Even though Pittsburgh is no longer widely envisioned as the smoky city, to this day it probably would not be most people’s first guess if asked about the likely home of this country’s oldest continuously exhibiting association of visual artists. Nonetheless, a local organization has indeed earned that distinction: just last year at the Carnegie Museum of Art, the Associated Artists of Pittsburgh (AAP) held its 100th Annual Exhibition.
The AAP was organized in 1910 by Lila Hetzel (1873-1967) to present the works of Pittsburgh artists, encourage mutual support, and cultivate public appreciation of fine arts through exhibitions. Her father, George Hetzel, was a well-respected artist, instrumental in fostering her love of art from an early age. Lila Hetzel herself was an award-winning artist who studied at the Pittsburgh School of Design and in Europe.
Remarkably, the AAP Collection now includes all but two of the organization’s annual exhibition catalogs—ranging from pamphlets created during the early years to the bound, full-color productions of more recent times. A century of the region’s fine arts heritage can be glimpsed as the exhibitions proceed through the turbulent years of war, the Great Depression, and other economic fluctuations and social changes. When the catalogs begin to include images of the actual artwork exhibited, a fascinating array of subjects, styles, and media can be seen. Landscapes, portraits, still life, abstracts and experimental genres, as well as sculpture, ceramics and glass works, are all included.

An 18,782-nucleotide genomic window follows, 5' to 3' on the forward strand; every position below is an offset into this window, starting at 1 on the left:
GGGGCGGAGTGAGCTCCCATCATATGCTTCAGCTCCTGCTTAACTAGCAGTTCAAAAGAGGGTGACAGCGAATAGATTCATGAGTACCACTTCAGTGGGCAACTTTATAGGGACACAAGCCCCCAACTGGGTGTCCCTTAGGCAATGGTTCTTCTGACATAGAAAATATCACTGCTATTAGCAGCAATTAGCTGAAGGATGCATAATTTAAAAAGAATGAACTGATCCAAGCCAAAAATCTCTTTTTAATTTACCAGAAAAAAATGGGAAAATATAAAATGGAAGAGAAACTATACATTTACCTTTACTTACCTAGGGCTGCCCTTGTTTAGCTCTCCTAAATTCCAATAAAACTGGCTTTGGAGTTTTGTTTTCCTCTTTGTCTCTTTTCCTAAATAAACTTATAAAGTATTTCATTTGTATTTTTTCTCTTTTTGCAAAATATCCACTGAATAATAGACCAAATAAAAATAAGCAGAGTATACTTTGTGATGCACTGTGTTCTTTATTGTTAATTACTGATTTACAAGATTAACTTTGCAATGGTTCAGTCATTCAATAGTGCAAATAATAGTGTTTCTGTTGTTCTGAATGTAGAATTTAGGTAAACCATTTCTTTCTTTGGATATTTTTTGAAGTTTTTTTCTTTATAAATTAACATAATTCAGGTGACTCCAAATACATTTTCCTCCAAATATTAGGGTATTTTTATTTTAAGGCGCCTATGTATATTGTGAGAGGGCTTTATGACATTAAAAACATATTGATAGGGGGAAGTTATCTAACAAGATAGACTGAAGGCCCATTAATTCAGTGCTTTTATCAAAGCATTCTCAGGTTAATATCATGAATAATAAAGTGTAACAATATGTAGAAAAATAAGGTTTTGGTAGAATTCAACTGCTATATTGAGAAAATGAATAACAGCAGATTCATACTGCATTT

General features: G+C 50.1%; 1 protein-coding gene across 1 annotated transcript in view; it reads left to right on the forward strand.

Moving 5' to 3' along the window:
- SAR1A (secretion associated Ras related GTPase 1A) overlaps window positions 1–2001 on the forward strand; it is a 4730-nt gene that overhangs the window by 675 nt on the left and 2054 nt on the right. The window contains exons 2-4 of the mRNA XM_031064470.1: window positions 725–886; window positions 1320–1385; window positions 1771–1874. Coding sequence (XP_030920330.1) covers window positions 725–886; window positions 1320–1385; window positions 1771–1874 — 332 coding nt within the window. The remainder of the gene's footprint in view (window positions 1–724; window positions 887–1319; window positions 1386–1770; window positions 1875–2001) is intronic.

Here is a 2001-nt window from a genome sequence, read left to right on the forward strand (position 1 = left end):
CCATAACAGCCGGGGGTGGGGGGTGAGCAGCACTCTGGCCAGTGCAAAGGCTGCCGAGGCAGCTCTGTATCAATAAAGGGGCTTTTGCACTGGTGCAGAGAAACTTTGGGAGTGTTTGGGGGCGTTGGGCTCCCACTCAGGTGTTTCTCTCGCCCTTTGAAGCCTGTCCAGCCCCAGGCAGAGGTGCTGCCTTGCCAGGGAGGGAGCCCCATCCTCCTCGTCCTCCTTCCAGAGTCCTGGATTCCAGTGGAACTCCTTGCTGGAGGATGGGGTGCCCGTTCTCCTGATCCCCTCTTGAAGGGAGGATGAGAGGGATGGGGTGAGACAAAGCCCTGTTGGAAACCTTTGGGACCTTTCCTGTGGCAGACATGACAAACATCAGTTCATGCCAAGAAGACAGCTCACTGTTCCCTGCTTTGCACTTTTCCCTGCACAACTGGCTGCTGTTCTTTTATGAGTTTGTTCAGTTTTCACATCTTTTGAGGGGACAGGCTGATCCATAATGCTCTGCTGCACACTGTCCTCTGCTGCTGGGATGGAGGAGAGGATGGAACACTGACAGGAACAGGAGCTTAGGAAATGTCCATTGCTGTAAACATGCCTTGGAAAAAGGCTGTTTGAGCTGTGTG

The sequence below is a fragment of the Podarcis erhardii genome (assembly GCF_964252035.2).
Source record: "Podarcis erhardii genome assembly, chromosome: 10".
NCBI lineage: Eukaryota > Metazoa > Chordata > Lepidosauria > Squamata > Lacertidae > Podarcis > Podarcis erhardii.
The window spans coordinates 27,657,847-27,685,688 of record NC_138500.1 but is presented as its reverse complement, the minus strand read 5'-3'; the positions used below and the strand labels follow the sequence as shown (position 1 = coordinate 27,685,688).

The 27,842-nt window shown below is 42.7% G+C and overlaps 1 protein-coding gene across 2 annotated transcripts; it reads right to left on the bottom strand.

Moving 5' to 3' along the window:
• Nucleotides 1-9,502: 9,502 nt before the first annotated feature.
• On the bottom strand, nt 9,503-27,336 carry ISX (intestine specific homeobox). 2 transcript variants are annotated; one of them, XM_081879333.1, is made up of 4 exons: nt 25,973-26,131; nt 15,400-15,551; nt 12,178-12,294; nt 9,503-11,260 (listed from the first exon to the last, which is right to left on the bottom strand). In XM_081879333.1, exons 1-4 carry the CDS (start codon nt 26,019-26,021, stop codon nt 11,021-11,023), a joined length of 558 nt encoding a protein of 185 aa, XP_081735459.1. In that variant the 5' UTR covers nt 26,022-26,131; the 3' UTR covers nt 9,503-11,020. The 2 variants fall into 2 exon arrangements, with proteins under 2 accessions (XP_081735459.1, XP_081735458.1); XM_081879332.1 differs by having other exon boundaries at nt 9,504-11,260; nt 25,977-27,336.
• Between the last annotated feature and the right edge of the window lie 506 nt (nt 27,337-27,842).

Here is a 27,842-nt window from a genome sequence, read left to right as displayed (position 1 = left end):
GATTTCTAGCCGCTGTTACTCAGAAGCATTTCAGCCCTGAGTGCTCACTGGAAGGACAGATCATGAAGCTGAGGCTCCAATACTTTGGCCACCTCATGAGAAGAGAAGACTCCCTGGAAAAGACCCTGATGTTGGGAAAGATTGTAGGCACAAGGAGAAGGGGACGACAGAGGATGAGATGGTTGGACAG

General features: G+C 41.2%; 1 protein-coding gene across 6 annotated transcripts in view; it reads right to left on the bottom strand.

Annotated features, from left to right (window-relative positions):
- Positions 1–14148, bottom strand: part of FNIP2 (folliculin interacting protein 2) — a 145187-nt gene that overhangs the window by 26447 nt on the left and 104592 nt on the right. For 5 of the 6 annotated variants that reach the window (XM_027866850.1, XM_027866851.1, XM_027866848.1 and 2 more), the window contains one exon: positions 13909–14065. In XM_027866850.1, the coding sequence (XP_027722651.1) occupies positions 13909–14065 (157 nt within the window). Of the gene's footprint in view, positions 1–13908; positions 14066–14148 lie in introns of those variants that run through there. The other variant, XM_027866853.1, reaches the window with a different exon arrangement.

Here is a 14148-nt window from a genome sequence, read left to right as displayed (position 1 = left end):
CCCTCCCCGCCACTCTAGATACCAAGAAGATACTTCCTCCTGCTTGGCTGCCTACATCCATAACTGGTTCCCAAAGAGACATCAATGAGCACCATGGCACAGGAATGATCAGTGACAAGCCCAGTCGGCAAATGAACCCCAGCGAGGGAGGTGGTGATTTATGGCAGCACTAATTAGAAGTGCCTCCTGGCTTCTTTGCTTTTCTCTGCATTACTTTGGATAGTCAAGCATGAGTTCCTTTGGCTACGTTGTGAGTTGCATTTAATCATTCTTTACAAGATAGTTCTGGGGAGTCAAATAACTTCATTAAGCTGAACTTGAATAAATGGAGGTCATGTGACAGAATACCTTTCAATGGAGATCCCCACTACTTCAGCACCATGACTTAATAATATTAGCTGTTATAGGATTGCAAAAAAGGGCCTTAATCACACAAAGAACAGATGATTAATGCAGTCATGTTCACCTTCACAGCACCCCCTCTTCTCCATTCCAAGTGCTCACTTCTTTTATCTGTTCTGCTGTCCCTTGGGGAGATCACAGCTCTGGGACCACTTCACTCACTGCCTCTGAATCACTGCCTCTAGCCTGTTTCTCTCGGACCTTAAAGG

In addition to these annual exhibition catalogs, the collection also includes news clippings, artist information, and catalogs representing many smaller AAP regional exhibitions from 1981 through the present. Postcard invitations to these events feature imaginative designs highlighting individual event themes, such as quilting, glass sculptures, or techno art.
Also documented are two outreach endeavors to promote the visual fine arts in the public schools: AAP’s Visual Arts Career Oriented Program (VACOP) and its association with the efforts of an independent organization, One Hundred Friends of Pittsburgh Art (OHF). The latter initiative has a history nearly as long as that of the AAP! Since 1916, the OHF has been buying art from AAP exhibitions and giving it to Pittsburgh Public Schools for use in places where students congregate. This program has enabled local artists to have their works prominently displayed where they can encourage new generations of Pittsburgh artists.
Overall, the Heinz History Center’s Associated Artists of Pittsburgh collection provides an illuminating cultural heritage record of local visual artists, artworks, and exhibitions, as well as an ongoing resource on Pittsburgh’s vital and ever-changing visual art scene.